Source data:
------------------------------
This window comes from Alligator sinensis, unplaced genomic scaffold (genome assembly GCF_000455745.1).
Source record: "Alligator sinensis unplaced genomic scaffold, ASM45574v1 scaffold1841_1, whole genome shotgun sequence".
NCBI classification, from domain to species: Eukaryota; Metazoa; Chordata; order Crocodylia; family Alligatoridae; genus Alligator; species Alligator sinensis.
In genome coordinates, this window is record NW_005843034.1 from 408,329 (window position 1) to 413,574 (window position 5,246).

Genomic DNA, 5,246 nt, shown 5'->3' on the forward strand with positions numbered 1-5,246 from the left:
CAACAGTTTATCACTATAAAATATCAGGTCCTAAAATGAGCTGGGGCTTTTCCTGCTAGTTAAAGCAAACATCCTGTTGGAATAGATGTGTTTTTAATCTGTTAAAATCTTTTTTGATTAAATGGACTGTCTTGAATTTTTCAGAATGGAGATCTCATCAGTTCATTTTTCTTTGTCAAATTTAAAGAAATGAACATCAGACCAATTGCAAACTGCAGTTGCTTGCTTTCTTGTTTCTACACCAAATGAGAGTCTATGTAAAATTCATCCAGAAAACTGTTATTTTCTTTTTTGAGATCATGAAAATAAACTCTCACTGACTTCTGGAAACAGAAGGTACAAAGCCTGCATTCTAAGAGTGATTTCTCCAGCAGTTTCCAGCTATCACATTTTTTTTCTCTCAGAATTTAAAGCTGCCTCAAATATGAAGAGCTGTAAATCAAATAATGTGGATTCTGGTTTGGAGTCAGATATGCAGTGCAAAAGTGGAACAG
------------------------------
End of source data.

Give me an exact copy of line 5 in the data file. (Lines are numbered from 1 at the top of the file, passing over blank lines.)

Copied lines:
Genomic DNA, 5,246 nt, shown 5'->3' on the forward strand with positions numbered 1-5,246 from the left: